On June 9, 1999, about 0740 Alaska daylight time, a skid equipped Bell 206B helicopter, N265AH, sustained substantial damage during takeoff from the Greens Creek Mine, about 20 miles south of Juneau, Alaska. The helicopter was being operated as a visual flight rules (VFR) on-demand flight under Title 14, CFR Part 135, when the accident occurred. The helicopter is registered to Thunderbird Helicopters, and operated by ERA Aviation, Inc., Anchorage, Alaska. The commercial pilot, and one of the two passengers aboard, received minor injuries. The remaining passenger was not injured. Visual meteorological conditions prevailed, and company flight following procedures were in effect. The flight originated about 0645 from Juneau. Use your browsers 'back' function to return to synopsisReturn to Query Page
Two FAA air safety inspectors went to the crash site and inspected the helicopter and conducted witness interviews. According to their written statements, the following occurred: The pilot landed the helicopter on a narrow service road confined to the left-front (of the helicopter) by a radio antennae, on the left by boulders, and on the right by vertical plastic pipes approximately 3 feet tall. The pilot shut down the helicopter, and gave a safety briefing to the two passengers he was picking up. One FAA inspector wrote, "Eyewitness accounts from the ground indicated that the aircraft started up normally and began to lift off, and about 3 feet off the ground the aircraft rolled to the left about 60 to 80 degrees. It appeared that the aircraft pivoted around the boulder to the left of the aircraft. The aircraft righted itself and drifted backward...the witnesses indicated that the aircraft tail rotor struck something, and pieces of the aircraft came off." The inspectors discovered paint transfers on a boulder adjacent to the takeoff site that matched the paint on the left skid's "tundra pad," and they noted a fractured piece of plastic pipe they said was broken by contact with the tail rotor. They indicated the helicopter rolled to the left, downhill from the takeoff site, collided with the ground, and continued downhill about 45 yards, until the helicopter came to rest against a metal building. Portions of the building were struck and penetrated by flying debris from the helicopter.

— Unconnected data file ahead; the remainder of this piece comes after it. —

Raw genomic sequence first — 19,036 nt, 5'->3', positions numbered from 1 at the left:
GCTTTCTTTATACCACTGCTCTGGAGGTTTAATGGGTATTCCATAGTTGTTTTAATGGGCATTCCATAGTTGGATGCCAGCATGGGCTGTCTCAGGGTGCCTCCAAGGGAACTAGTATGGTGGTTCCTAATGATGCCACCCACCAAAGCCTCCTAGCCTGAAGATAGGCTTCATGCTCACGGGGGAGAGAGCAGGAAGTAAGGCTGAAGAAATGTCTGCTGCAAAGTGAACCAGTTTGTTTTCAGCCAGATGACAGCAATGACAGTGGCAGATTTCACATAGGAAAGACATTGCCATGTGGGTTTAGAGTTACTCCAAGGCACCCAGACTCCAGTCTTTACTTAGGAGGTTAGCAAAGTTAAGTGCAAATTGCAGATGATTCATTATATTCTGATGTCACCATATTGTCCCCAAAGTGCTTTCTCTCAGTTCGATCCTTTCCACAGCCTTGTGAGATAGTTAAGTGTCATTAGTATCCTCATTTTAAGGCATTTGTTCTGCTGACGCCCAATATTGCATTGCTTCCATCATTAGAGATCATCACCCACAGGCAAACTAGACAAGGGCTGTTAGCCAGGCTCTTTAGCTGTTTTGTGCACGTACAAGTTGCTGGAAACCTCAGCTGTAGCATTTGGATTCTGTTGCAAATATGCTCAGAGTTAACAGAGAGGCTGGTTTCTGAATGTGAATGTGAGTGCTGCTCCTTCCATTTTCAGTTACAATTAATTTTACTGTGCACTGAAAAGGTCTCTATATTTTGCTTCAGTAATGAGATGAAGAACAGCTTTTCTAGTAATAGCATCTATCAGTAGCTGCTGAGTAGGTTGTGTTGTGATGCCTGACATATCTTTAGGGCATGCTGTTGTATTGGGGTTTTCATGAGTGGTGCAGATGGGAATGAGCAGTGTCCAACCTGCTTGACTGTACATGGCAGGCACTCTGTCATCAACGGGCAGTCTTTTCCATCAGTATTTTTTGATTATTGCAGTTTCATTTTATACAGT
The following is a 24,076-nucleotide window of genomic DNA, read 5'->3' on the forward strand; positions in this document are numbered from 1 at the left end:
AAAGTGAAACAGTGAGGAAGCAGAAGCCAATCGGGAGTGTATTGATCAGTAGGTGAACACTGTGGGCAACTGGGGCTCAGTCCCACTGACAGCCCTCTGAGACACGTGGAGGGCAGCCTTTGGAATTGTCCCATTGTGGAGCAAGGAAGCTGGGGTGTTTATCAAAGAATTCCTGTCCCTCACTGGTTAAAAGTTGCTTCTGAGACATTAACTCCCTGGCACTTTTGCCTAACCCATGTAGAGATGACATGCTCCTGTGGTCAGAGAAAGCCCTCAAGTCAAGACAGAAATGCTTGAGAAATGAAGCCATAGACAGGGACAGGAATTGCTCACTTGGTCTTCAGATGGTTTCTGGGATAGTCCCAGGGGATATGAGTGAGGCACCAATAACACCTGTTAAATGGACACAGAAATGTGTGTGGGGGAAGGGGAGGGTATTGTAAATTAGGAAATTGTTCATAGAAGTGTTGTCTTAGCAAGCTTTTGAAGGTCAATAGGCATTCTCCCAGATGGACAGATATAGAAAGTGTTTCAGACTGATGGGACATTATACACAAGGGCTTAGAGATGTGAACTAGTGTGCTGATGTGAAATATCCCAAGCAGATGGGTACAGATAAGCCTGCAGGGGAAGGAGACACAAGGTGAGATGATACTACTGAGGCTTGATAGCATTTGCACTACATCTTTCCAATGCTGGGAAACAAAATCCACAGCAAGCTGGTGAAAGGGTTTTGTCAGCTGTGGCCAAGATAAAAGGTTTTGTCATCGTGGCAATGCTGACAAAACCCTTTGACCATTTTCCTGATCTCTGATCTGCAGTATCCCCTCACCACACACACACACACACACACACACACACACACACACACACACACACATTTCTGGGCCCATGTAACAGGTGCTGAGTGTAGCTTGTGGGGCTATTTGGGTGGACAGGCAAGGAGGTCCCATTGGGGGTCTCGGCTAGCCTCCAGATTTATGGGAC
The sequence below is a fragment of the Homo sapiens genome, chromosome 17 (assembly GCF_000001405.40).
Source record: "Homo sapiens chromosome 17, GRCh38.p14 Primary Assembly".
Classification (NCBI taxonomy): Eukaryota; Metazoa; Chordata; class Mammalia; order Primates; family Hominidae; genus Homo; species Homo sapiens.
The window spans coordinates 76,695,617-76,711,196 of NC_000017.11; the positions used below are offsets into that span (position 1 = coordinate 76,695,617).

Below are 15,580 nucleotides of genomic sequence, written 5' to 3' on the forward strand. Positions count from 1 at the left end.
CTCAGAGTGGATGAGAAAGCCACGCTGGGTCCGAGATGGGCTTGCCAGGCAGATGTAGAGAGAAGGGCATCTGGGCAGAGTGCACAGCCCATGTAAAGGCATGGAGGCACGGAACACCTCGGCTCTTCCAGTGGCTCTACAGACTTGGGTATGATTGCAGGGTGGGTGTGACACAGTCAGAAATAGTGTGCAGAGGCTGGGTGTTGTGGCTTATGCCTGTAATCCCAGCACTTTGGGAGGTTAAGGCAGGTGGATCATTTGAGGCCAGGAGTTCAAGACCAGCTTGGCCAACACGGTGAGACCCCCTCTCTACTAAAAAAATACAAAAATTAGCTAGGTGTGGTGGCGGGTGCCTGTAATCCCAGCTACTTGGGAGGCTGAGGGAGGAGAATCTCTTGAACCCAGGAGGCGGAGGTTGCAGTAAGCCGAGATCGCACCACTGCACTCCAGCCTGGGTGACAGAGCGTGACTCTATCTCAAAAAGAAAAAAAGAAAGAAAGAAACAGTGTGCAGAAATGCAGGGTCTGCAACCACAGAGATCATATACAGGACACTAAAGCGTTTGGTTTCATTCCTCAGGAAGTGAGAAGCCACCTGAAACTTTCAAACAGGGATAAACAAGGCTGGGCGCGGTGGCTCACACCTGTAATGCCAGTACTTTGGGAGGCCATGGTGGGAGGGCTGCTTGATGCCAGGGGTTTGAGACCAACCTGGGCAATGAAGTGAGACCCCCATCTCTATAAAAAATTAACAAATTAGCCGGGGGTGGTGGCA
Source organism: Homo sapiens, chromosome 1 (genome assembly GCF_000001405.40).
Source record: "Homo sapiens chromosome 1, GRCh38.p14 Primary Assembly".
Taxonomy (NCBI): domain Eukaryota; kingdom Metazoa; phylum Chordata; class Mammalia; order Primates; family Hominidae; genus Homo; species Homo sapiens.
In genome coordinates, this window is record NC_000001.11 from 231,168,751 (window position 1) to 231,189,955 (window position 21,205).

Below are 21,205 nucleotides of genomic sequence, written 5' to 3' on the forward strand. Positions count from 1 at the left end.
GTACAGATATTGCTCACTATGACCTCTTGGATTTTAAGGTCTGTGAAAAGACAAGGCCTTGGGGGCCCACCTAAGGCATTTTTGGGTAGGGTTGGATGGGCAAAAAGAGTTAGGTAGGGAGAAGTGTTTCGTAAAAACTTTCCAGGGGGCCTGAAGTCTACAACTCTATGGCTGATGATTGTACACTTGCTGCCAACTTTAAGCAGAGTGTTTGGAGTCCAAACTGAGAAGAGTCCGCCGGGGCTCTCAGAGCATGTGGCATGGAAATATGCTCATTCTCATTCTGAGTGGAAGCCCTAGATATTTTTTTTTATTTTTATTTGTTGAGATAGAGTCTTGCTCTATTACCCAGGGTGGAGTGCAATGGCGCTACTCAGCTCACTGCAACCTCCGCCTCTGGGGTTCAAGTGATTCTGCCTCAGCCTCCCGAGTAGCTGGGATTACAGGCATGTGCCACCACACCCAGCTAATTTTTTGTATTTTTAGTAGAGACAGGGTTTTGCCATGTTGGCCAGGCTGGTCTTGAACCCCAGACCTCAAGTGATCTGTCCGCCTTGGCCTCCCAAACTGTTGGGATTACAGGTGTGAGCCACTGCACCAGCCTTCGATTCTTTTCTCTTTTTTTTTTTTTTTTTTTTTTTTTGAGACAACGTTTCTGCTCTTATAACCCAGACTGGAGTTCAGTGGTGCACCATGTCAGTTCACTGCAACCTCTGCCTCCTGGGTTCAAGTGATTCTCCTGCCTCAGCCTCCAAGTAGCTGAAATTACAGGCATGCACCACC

In the NTSB Pilot/Operator Aircraft Accident Report, the Director of Safety for the operator indicated the helicopter did not have a preimpact mechanical failure, and in the section, "Recommendation (How Could This Accident Been Prevented) wrote: "Pilot-select an area with less obstructions, i.e., helipad. Pilot-use better technique when lifting to a hover and better situational awareness."
The FAA inspectors who inspected the helicopter stated they discovered no evidence of any preimpact mechanical malfunction/failure with the helicopter.